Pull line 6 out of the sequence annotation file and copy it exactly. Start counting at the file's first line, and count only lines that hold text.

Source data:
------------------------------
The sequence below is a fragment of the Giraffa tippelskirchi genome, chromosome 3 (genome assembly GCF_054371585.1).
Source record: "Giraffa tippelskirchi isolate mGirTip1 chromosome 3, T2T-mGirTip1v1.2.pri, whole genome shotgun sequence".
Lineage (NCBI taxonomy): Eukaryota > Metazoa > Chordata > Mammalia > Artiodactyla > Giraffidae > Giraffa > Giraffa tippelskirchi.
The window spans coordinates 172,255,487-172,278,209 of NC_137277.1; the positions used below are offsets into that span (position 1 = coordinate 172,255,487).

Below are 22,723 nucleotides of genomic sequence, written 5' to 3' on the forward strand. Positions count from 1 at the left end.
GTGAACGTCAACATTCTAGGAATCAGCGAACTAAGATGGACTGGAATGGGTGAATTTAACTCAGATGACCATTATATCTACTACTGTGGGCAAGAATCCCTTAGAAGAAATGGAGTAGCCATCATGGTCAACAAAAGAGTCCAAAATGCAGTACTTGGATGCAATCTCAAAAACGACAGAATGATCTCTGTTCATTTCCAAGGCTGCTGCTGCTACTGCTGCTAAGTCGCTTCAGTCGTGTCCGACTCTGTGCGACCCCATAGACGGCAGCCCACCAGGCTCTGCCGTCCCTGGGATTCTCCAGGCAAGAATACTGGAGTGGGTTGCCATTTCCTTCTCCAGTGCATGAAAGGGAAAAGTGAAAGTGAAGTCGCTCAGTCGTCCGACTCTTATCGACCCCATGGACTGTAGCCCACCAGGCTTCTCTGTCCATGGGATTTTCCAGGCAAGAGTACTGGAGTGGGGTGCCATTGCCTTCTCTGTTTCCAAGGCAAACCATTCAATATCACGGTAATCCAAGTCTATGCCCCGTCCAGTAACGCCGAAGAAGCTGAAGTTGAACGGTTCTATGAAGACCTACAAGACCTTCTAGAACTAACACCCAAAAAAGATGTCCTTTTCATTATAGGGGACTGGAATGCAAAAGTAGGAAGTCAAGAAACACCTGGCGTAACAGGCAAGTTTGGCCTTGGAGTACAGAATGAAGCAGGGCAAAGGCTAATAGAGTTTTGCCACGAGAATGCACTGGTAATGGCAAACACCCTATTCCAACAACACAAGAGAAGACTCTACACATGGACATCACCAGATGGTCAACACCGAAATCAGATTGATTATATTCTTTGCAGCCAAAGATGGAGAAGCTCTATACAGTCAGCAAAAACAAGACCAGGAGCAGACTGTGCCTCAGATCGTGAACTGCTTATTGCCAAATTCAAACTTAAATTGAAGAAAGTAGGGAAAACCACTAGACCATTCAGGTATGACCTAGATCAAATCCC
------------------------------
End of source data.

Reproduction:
GTGAACGTCAACATTCTAGGAATCAGCGAACTAAGATGGACTGGAATGGGTGAATTTAACTCAGATGACCATTATATCTACTACTGTGGGCAAGAATCCCTTAGAAGAAATGGAGTAGCCATCATGGTCAACAAAAGAGTCCAAAATGCAGTACTTGGATGCAATCTCAAAAACGACAGAATGATCTCTGTTCATTTCCAAGGCTGCTGCTGCTACTGCTGCTAAGTCGCTTCAGTCGTGTCCGACTCTGTGCGACCCCATAGACGGCAGCCCACCAGGCTCTGCCGTCCCTGGGATTCTCCAGGCAAGAATACTGGAGTGGGTTGCCATTTCCTTCTCCAGTGCATGAAAGGGAAAAGTGAAAGTGAAGTCGCTCAGTCGTCCGACTCTTATCGACCCCATGGACTGTAGCCCACCAGGCTTCTCTGTCCATGGGATTTTCCAGGCAAGAGTACTGGAGTGGGGTGCCATTGCCTTCTCTGTTTCCAAGGCAAACCATTCAATATCACGGTAATCCAAGTCTATGCCCCGTCCAGTAACGCCGAAGAAGCTGAAGTTGAACGGTTCTATGAAGACCTACAAGACCTTCTAGAACTAACACCCAAAAAAGATGTCCTTTTCATTATAGGGGACTGGAATGCAAAAGTAGGAAGTCAAGAAACACCTGGCGTAACAGGCAAGTTTGGCCTTGGAGTACAGAATGAAGCAGGGCAAAGGCTAATAGAGTTTTGCCACGAGAATGCACTGGTAATGGCAAACACCCTATTCCAACAACACAAGAGAAGACTCTACACATGGACATCACCAGATGGTCAACACCGAAATCAGATTGATTATATTCTTTGCAGCCAAAGATGGAGAAGCTCTATACAGTCAGCAAAAACAAGACCAGGAGCAGACTGTGCCTCAGATCGTGAACTGCTTATTGCCAAATTCAAACTTAAATTGAAGAAAGTAGGGAAAACCACTAGACCATTCAGGTATGACCTAGATCAAATCCC